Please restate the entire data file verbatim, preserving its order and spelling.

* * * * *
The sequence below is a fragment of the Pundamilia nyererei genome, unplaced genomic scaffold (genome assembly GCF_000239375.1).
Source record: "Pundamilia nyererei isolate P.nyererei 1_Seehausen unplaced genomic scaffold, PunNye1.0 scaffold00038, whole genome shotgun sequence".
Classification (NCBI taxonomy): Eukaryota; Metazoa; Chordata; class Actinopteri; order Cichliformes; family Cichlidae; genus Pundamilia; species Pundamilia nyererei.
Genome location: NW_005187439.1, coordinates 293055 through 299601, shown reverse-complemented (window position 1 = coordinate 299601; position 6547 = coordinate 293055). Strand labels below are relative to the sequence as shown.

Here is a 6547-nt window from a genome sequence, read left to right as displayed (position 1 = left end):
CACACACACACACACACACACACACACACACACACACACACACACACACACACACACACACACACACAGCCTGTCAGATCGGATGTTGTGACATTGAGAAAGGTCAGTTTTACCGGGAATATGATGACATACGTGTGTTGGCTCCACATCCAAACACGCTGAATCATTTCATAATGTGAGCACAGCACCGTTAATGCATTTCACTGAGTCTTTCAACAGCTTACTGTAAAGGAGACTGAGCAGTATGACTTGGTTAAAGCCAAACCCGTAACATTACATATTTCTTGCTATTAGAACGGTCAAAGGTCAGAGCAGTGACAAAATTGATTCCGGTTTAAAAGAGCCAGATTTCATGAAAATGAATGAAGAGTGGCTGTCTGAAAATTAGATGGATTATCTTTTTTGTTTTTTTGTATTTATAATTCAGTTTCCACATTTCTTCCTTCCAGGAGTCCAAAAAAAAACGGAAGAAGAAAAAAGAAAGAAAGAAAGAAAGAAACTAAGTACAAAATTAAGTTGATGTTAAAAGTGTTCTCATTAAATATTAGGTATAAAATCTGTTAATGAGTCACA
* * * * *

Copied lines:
The sequence below is a fragment of the Pundamilia nyererei genome, unplaced genomic scaffold (genome assembly GCF_000239375.1).
Source record: "Pundamilia nyererei isolate P.nyererei 1_Seehausen unplaced genomic scaffold, PunNye1.0 scaffold00038, whole genome shotgun sequence".
Classification (NCBI taxonomy): Eukaryota; Metazoa; Chordata; class Actinopteri; order Cichliformes; family Cichlidae; genus Pundamilia; species Pundamilia nyererei.
Genome location: NW_005187439.1, coordinates 293055 through 299601, shown reverse-complemented (window position 1 = coordinate 299601; position 6547 = coordinate 293055). Strand labels below are relative to the sequence as shown.

Here is a 6547-nt window from a genome sequence, read left to right as displayed (position 1 = left end):
CACACACACACACACACACACACACACACACACACACACACACACACACACACACACACACACACACAGCCTGTCAGATCGGATGTTGTGACATTGAGAAAGGTCAGTTTTACCGGGAATATGATGACATACGTGTGTTGGCTCCACATCCAAACACGCTGAATCATTTCATAATGTGAGCACAGCACCGTTAATGCATTTCACTGAGTCTTTCAACAGCTTACTGTAAAGGAGACTGAGCAGTATGACTTGGTTAAAGCCAAACCCGTAACATTACATATTTCTTGCTATTAGAACGGTCAAAGGTCAGAGCAGTGACAAAATTGATTCCGGTTTAAAAGAGCCAGATTTCATGAAAATGAATGAAGAGTGGCTGTCTGAAAATTAGATGGATTATCTTTTTTGTTTTTTTGTATTTATAATTCAGTTTCCACATTTCTTCCTTCCAGGAGTCCAAAAAAAAACGGAAGAAGAAAAAAGAAAGAAAGAAAGAAAGAAACTAAGTACAAAATTAAGTTGATGTTAAAAGTGTTCTCATTAAATATTAGGTATAAAATCTGTTAATGAGTCACA